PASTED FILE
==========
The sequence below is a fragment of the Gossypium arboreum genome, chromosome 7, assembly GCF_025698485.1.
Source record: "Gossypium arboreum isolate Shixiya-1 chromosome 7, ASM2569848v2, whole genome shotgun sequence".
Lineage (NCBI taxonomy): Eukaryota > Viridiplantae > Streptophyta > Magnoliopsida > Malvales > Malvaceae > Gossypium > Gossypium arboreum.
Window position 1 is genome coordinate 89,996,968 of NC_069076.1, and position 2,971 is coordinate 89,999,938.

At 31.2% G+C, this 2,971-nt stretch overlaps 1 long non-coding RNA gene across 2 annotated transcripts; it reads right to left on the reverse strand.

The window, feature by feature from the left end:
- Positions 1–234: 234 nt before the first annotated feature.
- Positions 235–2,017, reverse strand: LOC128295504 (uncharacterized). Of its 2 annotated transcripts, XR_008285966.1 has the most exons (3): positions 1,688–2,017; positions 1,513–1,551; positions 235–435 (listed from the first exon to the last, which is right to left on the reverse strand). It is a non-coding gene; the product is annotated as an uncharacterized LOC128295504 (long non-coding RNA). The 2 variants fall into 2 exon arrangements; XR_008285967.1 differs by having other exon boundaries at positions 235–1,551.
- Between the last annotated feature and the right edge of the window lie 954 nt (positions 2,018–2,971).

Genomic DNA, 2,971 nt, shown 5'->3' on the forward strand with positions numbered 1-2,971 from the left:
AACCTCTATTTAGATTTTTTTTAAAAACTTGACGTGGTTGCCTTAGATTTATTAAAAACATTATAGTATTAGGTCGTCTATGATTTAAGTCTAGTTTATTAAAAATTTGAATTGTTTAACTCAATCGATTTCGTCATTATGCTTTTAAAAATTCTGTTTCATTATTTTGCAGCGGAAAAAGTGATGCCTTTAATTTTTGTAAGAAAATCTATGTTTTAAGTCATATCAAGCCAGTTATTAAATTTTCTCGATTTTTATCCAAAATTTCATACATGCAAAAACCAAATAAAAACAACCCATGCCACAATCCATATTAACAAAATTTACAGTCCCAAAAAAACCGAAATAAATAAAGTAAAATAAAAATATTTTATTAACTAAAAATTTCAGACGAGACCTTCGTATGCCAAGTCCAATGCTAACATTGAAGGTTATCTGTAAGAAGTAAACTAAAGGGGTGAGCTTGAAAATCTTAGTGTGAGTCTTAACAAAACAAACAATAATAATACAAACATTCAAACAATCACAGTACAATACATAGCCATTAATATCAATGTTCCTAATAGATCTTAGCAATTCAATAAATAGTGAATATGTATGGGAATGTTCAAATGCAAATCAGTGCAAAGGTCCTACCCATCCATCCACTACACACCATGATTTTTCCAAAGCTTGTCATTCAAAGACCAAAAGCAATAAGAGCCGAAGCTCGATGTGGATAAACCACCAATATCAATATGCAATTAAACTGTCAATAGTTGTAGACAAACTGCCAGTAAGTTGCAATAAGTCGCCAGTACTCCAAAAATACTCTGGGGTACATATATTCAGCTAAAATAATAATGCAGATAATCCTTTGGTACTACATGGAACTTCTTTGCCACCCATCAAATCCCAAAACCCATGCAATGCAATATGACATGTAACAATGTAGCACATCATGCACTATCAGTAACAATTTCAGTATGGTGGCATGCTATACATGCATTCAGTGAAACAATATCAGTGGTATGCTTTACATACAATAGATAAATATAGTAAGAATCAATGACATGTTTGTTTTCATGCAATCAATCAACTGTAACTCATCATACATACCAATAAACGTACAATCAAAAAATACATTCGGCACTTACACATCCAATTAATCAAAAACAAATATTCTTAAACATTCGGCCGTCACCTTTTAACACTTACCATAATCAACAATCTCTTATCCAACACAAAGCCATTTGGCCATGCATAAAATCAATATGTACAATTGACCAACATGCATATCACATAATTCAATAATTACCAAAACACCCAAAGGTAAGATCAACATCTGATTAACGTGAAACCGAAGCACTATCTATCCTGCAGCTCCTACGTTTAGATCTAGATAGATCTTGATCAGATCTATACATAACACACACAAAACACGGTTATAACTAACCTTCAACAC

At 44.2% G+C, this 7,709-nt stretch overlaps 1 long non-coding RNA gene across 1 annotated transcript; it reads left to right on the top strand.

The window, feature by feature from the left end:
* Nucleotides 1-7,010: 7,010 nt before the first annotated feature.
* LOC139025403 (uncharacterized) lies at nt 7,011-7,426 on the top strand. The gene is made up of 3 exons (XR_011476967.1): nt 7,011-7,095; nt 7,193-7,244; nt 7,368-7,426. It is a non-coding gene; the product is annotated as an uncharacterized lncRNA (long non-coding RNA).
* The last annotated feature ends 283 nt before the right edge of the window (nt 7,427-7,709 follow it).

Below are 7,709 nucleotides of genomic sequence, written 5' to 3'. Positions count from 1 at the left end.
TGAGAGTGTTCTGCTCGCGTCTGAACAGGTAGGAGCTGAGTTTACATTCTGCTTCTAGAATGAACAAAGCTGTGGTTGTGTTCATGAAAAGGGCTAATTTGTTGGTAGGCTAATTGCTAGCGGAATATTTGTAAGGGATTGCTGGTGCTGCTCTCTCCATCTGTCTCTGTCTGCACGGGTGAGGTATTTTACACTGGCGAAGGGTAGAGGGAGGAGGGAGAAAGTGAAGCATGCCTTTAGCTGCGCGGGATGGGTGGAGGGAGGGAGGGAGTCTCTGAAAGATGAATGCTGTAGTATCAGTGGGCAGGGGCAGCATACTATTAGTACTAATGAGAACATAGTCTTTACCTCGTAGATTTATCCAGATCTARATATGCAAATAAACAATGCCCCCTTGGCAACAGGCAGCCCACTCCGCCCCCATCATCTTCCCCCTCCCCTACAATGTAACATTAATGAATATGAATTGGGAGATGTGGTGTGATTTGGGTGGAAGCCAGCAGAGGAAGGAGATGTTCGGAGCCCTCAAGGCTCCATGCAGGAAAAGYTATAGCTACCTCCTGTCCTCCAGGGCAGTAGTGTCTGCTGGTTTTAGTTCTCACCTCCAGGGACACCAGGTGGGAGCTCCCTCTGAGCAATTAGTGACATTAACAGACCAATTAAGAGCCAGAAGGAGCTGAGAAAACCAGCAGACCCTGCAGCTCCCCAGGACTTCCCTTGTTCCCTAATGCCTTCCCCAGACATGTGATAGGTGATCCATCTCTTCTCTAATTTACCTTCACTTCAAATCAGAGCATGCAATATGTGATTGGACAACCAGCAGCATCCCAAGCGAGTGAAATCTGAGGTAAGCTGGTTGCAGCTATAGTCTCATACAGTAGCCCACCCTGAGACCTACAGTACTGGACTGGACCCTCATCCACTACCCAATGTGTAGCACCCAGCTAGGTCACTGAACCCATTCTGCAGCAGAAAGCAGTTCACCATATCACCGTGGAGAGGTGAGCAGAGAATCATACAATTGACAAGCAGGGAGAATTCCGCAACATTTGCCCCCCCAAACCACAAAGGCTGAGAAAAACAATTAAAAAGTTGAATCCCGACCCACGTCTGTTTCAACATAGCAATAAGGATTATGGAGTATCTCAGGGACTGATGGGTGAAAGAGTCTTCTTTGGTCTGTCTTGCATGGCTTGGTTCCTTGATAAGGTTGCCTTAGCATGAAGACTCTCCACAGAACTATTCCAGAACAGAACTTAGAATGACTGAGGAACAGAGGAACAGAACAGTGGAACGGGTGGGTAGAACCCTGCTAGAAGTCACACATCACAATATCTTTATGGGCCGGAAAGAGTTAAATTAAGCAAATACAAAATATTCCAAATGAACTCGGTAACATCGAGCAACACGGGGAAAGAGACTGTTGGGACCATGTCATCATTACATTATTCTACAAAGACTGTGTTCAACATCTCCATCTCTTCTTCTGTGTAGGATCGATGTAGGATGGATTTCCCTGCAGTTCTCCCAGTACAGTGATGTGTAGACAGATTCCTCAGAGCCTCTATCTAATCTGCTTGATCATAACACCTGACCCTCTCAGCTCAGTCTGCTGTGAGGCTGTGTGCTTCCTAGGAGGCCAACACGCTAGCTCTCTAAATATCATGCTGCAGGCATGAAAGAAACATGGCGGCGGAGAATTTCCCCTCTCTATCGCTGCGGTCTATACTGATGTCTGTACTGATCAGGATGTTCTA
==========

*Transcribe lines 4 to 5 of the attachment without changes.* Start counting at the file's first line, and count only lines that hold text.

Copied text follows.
Window position 1 is genome coordinate 89,996,968 of NC_069076.1, and position 2,971 is coordinate 89,999,938.

At 31.2% G+C, this 2,971-nt stretch overlaps 1 long non-coding RNA gene across 2 annotated transcripts; it reads right to left on the reverse strand.